World's fifth biggest shipping firm steers clear of Red Sea
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World’s fifth biggest shipping firm steers clear of Red Sea

World’s fifth biggest shipping firm steers clear of Red Sea

German shipping firm Hapag-Lloyd will continue to circle around the Cape of Good Hope as issues in the Red Sea remain

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Red Sea and a map of Saudi Arabia. (Getty Images)

Germany’s Hapag-Lloyd will continue to divert its vessels away from the Suez Canal and around the Cape of Good Hope for security reasons, a spokesperson for the company said on Tuesday.

“We deem the situation still dangerous,” the spokesperson for the world’s fifth-biggest container liner said.

“We have daily re-assessments and will have next decisions taken Monday January 15.”

Like rivals, Hapag-Lloyd is avoiding the Red Sea area after Yemen’s Houthi militant group began targeting commercial vessels, disrupting global trade, to show their support for Hamas.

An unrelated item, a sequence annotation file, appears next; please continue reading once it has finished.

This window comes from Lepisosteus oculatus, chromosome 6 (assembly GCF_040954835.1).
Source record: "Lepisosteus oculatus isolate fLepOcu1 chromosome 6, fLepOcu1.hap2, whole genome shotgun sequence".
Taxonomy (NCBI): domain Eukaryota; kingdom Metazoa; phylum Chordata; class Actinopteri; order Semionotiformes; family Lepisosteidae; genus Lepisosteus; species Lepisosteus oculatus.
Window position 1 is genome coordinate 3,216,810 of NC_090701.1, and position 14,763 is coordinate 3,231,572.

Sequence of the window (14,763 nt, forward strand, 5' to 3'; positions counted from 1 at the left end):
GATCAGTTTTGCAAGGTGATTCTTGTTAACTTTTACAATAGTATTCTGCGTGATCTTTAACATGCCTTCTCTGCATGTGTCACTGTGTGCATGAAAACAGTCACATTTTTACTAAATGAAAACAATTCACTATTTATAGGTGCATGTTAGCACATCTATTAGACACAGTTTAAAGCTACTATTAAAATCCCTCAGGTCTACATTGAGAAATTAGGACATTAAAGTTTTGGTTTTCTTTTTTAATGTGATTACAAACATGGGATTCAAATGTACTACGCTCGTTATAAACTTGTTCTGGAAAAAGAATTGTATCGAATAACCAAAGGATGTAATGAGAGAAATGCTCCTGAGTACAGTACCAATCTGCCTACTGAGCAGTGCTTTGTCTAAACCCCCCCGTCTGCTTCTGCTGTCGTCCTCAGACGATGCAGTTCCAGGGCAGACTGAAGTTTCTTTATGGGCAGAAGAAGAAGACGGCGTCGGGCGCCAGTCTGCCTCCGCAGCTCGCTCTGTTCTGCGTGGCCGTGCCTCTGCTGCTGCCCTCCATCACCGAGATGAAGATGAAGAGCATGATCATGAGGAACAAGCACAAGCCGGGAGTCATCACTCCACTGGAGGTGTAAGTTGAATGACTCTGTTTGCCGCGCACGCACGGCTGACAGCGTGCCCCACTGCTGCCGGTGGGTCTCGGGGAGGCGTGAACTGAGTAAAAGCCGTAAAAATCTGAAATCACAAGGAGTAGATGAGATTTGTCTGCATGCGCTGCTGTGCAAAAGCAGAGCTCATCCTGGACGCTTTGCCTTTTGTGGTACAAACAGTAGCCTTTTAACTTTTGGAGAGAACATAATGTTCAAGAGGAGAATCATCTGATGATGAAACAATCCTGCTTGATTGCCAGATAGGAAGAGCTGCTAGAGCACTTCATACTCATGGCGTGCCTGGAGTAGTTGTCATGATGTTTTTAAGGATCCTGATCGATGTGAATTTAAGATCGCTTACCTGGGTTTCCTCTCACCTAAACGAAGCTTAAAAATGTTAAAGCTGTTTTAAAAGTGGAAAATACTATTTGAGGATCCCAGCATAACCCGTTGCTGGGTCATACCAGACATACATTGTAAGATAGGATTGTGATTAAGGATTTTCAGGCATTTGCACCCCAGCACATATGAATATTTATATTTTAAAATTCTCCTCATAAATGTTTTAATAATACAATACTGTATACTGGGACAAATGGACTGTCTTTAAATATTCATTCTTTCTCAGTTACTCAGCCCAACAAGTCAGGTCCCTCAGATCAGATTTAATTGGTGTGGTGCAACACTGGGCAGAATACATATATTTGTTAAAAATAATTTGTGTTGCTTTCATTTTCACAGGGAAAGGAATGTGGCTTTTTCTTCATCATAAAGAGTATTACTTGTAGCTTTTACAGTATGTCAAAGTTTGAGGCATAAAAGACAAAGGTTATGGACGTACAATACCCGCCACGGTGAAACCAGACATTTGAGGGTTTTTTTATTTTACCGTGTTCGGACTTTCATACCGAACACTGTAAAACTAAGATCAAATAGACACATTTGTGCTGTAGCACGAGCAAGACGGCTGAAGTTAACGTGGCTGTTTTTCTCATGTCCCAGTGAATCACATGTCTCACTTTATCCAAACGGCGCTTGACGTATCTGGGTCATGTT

READ MORE: How could Red Sea tensions affect oil and gas shipping?

Maersk jobs cut
Container ships and gantry cranes

Red Sea attacks not impacting retailers

Meanwhile, British discount chain B&M does not expect any material impact from disruption to shipments through the Suez Canal due to attacks by Yemeni Houthi militants in the Red Sea, its CEO said on Tuesday.

“I don’t expect any material impact for us,” Alex Russo told Reuters.

“The supply chain for us has sufficient in-built flexibilities so I don’t expect any impact coming into our business,” he said after FTSE 100 retailer updated on Christmas trading.

Global shipping firms are avoiding the Red Sea route and diverting shipments around Africa’s southern Cape of Good Hope.

Last week, British clothing retailer Next said its sales growth will likely be moderated if the disruption continues.

However, B&M, which sells everything from furniture and electrical items to clothing, footwear and toys and is a high volume customer to the main shipping lines, is confident it will not face product availability issues.

“I am not going to face any delays that will affect my availability and our customer because my supply chain has in-built flexibility,” Russo said.

“Whatever longer route trajectory we take we have enough buffers in our supply chain lead times to basically not impact us.

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